Overripe bananas
Cardamon powder
Dates/ raisins for ganishing
Peel and mash overripe bananas. 
Mix grated jaggery (depends on taste- 1 tbsp per banana works for me). 
Stir in a few pieces of dates and/ or raisins. 
Add powdered cardamon. 
Serve chilled.

Oct 12, 2012

Bloody Joseph- tomato-cucumber smoothie

I went for a long run today, and returned partially dehydrated. Craved for a Bloody Mary, but that wouldn't have been prudent, so made what I call a Bloody Joseph instead! 


Chop one large tomato, 1 medium cucumber (I didn't peel it), and one green chilli, and blend in a mixer with salt to taste, the juice of 1/2 lemon and half a glass of water till smooth. Pour into a glass and slurpppp!

You can see seeds floating around. I like them, but if you don't you can always stain the smoothie before drinking it.


When Pritha Sen first gave me this recipe, I made something fit for the disaster album. But though it looked horrible, it tasted good, and I had to make it again. Learnt my lessons, and the second time, it came out really well, and I have made it several times since.

Cut about 250 gms small brinjals into halves, fry and keep aside (you can use larger brinjals too, and cut it accordingly)
Fry 2 to 3 tbsp onion paste and whole garam masals (if you don't have onion paste, you can use onion sli
ces, but this is better).
Mix together 1/2 cup curds, ginger paste, chilli powder, salt and sugar to taste (I used the paste of an inch long piece of ginger).
Add to the onion paste, and cook on low heat till oil rises (this is the trickiest part, because if you don't do it right, the curd could curdle).
Add water and fried brinjal, cook. Add garam masala and green chillies and take off the heat.

Oct 11, 2012

Chow-chow chutney

This is a "Madhava" dish which is very popular in Bangalore. Like many other dishes in the Madhava cruisine, the chutney is multipurpose- you can have it with rice (and ghee) or with rotis. My mother has it with dosas, and I think it tastes best with curds.

1 medium chow-chow, deseeded, peeled and chopped
1 tsp mustard seeds/ rai
2 tbsp chana dal
1 tbsp urad dal
1-2 red chillies (according to taste)
1 marble sized ball tamarind soaked in a little warm water
1 tsp oil
salt to taste

Heat oil in a kadhai, add mustard seeds. When the spluttering dies down, add red chillies and the dals, and fry on low heat till well browned.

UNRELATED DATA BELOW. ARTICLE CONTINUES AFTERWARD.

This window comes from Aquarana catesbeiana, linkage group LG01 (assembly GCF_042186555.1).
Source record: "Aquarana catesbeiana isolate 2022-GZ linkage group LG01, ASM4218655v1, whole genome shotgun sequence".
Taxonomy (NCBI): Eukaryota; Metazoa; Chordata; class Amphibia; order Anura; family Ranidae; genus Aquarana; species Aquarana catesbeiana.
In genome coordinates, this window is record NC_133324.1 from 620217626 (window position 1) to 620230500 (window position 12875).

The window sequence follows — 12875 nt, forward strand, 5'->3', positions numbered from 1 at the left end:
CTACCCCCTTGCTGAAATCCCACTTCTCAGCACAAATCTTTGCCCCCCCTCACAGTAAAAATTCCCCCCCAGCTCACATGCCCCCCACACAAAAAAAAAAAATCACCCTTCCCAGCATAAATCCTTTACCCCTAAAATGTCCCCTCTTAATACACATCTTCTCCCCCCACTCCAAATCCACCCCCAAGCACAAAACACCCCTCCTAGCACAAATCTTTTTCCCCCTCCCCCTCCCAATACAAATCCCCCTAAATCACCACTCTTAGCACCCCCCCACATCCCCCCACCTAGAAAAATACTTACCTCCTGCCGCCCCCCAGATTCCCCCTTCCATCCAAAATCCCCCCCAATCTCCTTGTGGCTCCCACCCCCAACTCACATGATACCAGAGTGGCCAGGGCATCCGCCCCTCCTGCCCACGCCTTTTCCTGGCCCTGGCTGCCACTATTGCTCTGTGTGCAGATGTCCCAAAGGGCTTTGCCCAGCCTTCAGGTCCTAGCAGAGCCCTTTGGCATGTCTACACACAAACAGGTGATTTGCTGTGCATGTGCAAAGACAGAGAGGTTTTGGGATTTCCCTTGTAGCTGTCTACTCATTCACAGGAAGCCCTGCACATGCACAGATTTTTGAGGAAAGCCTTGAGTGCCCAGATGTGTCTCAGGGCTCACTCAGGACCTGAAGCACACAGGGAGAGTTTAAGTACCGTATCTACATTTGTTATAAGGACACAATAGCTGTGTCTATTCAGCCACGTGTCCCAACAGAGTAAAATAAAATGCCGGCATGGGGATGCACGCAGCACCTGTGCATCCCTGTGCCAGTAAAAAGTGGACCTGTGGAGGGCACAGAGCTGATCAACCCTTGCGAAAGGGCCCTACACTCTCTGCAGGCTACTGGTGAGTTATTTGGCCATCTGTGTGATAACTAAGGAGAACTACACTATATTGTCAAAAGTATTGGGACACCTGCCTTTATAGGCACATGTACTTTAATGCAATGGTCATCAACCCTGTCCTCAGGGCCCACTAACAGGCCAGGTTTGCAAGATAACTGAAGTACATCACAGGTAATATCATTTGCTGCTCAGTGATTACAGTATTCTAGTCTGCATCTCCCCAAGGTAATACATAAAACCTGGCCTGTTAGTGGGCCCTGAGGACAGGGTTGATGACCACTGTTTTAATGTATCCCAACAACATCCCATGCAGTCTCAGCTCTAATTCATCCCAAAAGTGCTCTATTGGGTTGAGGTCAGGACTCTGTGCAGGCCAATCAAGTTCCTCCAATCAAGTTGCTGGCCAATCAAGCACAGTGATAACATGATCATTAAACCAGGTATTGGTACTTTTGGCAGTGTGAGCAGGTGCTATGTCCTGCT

Add chopped vegetables, and fry on low heat for 2 - 3 minutes.
Add tamarind juice, sprinkle water, cover the kadhai and let it cook in its own steam till soft.
Remove from flame and let it cool.
Pour into a mixer, add salt to taste, and grind till all the vegetables are pureed and the dals are coarsely ground.
Tastes best when cold (unless you are having it with rice).

- the recipe calls for 2 red chilies, but put more or less according to taste, and the relative hotness of the chilli
- tamarind can be replaced with lemon juice and/ or vinegar, but considering most of the taste comes from the roasted dal, the chillis and the tamarind, think before replacing
- some people also add coriander to the chutney before grinding- it is not a part of the original recipe, and I do not do it
- some people temper the chutney with mustard seeds, curry leaves and channa dal- I personally prefer it otherwise

Oct 9, 2012

Chutney podi Andhra/ Madhava style

I always thought I loved my mother's gunpowder, but when I tasted the Andhra/ Madhava version, it was love at first bite. This recipe is from my mother's friend (handed down to her from her mother in law), and unlike the Tamil version, this is often had by mixing it with rice. Don't tell anyone, but I often take a bit of this, add ghee and like that Horlicks kid of yesteryears, "emni emni kori khai".

1 cup chana dal
1/2 cup urad dal
1 cup grated copra
23 red chillies (she likes her food very hot, so I might tune it down a bit)
1/4 cup powdered jaggery
1 lemon sized ball of tamarind
1 tsp salt

Fry chana dal, urad dal and red chillies separately in a kadhai using very little oil each time. Allow all to cool.
Lightly fry the copra. Allow to cool.
Tear tamarind into small pieces and roast lightly
Dry grind copra and tamarind together, with salt and jaggery- mixture should not be too fine.

Heat 5 tsp oil, and season mustard seeds, hing and curry leaves. Remove from the fire.
Add the ground dals and chillis and mix well.
Though this can be stored for several months, since it has coconut, I prefer to store in the refrigerator.

At the risk of being branded an outcast by my community, once you have tasted this, the Tamil gunpowder doesn't seem nearly as good.

Oct 8, 2012

Milagai podi/ gunpowder

Literally translated to "chillie powder", no Tamil kitchen is complete without the milagai podi made in bulk and stored in bottles or jars. Recipes vary from family to family- but most are variations of this basic recipe.

1 measure chana dal
1 measure urad dal
2 measures red chilli (I do not remove the stalks)
1/2 tsp hing/ perungayam
Salt to taste

Dry roast the channa dal and urad dal separately in a heavy bottomed kadhai on medium heat till well browned. This is the critical step- the dals should we well roasted, but not burnt. Keep aside to cool
Take some oil in the same kadhai, and on a low flame, fry the red chillies till they start to change colour (you typically end up coughing at this stage). Add hing, and heat for a minute or two. Take off the fire, and allow it to cool.
When cool, grind the red chillies till fine. Add the dals gradually, and grind till they form a coarse powder.
Add salt to taste, and mix well.

Store milagai podi in a airtight container, and serve after making a paste with either oil or ghee. Goes well with idlis, dosas and uttapams.

Milagai podi can last for several months without refrigeration as long as you ensure that it remains in a dry environment.

Low fat option for Karanji